It does raise a new question: if car is in kid's name, are we Still limited in liability he is on our insurance policy? Or would we have to get him an individual policy in his name alone?Titled ownership of the vehicle is what is important. Some insurers will allow carrying a vehicle titled in his name on your household policy(ies). With others, he will need to get a policy in his own name.With some insurers, you can assign drivers to vehicles operated, but with most the highest rated driver is assigned to and rated on the highest rated vehicle, and so on/Some insurers will insure him to drive other vehicles in the household w/o an additional charge, if he has a vehicle insured in his name. Others won't.Bob
That is the best piece of advice in this thread.No one wants to steal a 2002 Lesabre. The 3800 Buick V6 is a good, durable, reasonably fuel efficient engine. Parts are inexpensive, everyone knows how to work on them. Zero cool factor.
1. what types of cars have the lowest insurance costs for teen drivers, andThinking back to my teen years, it didn't seem to matter all that much. I imagine a good 80% of the cost is fixed, due to the liability of a young, inexperienced, male driver. Things that will run up the cost are high performance cars, two seaters (don't ask me why), and convertibles.2. what types of cars are safest AND least likely to get damaged or totaled? Modern cars are going to be the safest. Anything say 2000 and up will have airbags, side impact beams, crush/crumple zones, etc. But keep in mind, energy absorbing crush zones actually INCREASE the odds of a totaled vehicle in an accident. They protect you by deforming to absorb crash energy, but in doing so, they are one time use, if you know what I mean.so far DF and I have been discussing things like Toyota/Honda small SUV's, for reliability....Be careful of small SUVs with spare tires hanging off the rear hatch. Back into a pole or taller vehicle, and the rear window is often shattered. A rather pricey repair. In my experience, teens are rarely skilled at driving it reverse.and now I'm actually picturing something like a 20+-year-old Mercedes Benz that won't crumple in the school parking lot.If you have financial concerns about repairing/replacing a $4-5k vehicle, It is extremely unlikely that you will want to pay to keep a 20 year old german car on the road.If it were my kid, I'd probably be looking for a basic Civic/Carolla maybe 8-10 years old. Find a clean one that hasn't been modded or beat on, and it should go 200k miles easy with very little money put into it.
Obviously a 400HP 2 seater nulls all I've posted. Yes, but they're oh-so-much-fun!
I've been involved in buying several vehicles off craigslist in the last three or four years.A few tips.Know what the market is. You can send an email to sellers with cars in your price range a week or so after they are listed. If the cars are still for sale, you'll probably get a quick reply. If they are not, you'll either not hear back at all or get a response that the car is gone. Fairly priced cars sell quickly. Once you have an idea what sort of car your budget will buy, you will be a better informed consumer.Be prepared to act quickly. If you want an inspection, have a place lined up. Have your money readily available. I helped my stepson buy a used Altima three years or so ago. It was listed mid-afternoon, we looked at it late afternoon, and paid for it the next day. The seller, who seemed to be a pretty credible guy, claimed to have gotten several phone calls that evening. I bought a Honda Civic about two and a half years ago. We closed the deal about 24 hours after the car was listed. The seller, again a credible seeming guy, said plainly that he he had received multiple inquiries that day and that he wasn't interested in negotiation. Finally, recognize your role in this. I helped raise two stepsons, and it took me a while to figure out what was worth getting wound up for. Some things are just losers. If your soon to be husband wants to buy his kid a sports car, it might just be best to go for a pedicure or whatever you do when it rains on parade.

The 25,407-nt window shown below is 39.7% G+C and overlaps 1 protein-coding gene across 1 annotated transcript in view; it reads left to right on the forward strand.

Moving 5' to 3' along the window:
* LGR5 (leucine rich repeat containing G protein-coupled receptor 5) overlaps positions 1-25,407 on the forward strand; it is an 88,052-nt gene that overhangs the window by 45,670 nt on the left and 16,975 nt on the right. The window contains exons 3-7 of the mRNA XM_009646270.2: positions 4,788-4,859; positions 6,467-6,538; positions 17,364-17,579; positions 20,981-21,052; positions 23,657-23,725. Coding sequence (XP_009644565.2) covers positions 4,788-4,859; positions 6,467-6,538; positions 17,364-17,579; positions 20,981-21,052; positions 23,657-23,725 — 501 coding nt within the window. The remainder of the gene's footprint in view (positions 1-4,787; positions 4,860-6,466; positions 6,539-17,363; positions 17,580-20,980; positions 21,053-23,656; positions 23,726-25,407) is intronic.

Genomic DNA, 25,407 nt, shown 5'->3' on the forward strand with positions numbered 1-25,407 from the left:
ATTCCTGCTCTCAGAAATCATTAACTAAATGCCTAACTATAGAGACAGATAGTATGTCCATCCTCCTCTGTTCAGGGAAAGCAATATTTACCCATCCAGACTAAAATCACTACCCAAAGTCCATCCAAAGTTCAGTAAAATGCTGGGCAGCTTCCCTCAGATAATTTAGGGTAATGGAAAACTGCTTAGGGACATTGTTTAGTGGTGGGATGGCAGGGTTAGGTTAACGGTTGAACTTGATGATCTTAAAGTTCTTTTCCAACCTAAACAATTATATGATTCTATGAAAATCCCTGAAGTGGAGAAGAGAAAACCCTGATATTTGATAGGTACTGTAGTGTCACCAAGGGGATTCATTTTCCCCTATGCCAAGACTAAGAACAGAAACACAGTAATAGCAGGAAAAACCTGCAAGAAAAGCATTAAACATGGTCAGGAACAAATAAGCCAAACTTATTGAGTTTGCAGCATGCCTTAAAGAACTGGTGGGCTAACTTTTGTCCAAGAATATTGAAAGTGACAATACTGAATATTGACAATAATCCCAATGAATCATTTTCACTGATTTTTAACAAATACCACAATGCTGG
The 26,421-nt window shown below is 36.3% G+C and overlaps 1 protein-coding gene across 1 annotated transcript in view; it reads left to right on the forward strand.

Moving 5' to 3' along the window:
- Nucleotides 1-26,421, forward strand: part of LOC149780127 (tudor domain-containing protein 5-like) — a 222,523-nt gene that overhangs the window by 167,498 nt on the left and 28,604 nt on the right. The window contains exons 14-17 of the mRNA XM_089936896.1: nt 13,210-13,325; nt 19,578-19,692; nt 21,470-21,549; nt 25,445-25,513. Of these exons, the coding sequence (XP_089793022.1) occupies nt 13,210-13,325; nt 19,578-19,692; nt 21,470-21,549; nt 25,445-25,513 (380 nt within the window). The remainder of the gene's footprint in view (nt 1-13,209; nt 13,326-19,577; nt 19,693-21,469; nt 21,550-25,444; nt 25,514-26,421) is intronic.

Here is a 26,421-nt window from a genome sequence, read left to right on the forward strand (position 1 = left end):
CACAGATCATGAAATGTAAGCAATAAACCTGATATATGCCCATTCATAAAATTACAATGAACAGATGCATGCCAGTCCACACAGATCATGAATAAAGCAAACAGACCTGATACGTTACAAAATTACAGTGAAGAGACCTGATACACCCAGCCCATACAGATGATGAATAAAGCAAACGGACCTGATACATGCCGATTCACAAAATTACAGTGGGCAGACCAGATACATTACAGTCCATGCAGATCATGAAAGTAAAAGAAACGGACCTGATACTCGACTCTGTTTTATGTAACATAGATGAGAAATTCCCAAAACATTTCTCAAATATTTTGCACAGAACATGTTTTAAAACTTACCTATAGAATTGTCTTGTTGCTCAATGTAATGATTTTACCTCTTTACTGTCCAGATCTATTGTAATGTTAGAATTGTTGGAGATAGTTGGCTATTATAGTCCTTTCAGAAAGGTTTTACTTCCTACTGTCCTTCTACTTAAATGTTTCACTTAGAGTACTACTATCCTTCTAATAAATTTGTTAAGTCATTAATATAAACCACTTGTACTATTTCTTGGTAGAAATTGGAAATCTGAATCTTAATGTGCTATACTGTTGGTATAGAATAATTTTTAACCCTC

If it were my kid, I'd probably be looking for a basic Civic/Carolla maybe 8-10 years old. Find a clean one that hasn't been modded or beat on, and it should go 200k miles easy with very little money put into it.jeffbrig, if it were MY kid, I would be looking for exactly the same thing! I couldn't agree with you more, LOL.For lurkers' benefit (if any), I called our insurance company this morning and learned some very interesting things. For example, a 1996 Chrysler Sebring convertible and a 2003 Toyota RAV4 2x4 OR 4x4 will cost us exactly the same amount to insure, which really shocked me. What also shocked me is that it will be about $600/year CHEAPER to insure him on a car of his own than as an incidental driver of either of our newer cars. We own a 2006 BMW X5 and a 2009 Mazda6, I guess the risk of him damaging either of those is less to cover than the risk/cost of insuring him on an older car he would be driving all the time. It makes sense, but it's not exactly self-intuitive. :-/kasha
Dean, you made me LOL and I thank you for it! We've already been discussing what kind of shoes I'll be getting when this whole cluster is straightened out. Well, I've been thinking about the shoes and he has been telling me they will be bought on a day trip to SF. :-)As always, I'm a slow learner when it comes to social and familial interaction. If there was an instruction manual, I'd be much further ahead on the learning curve!kasha
My understanding is Ford Panther platform vehicles (Crown Vic) are cheap to insure, reliable, cheap to repair, and safe in an accident.I know that GM W-Body sedans without the supercharger, Impala, Grand Prix, Regal (through 2004 IIRC) are all reliable, relatively safe, cheap to fix, and easy to repair. Avoid anything with a 3.1 or 3.4 under the hood and go with the 3.8. If you baby the gas you can get 20/30 MPG for real.I've ready articles that say SWB regular cab short bed pickup trucks are cheap to insure - however they aren't the safest thing.You can do a web search and if you work with an independent insurance agent, they can help you also.Low performance <> cheap to insurePower <> expensive to insureThere are lots of things insurance companies consider. Cost of repair, chances of injury and severity in an accident, availability of parts, shops to do work (longer a car is down, longer they are paying alternatives).Yes a Corvette isn't going to be cheap to insureHowever there are some surprises out there to. A V6 Camry SE can roast a lot of other cars out there - won't be that expensive to insure. For that matter the 3.8L V6 GM W-bodies above have almost diesel engine like torque but again, enjoy cheap insurance.A 4-banger 5-door Mazda 6 sedan you'd think would be cheap to ensure - nope - rated as a "sports car"Pontiac G8 GT - surprise - rated as a family truckster (although collision rates keep going up - body work is insanely expensive on them)Best bet - ask your agent.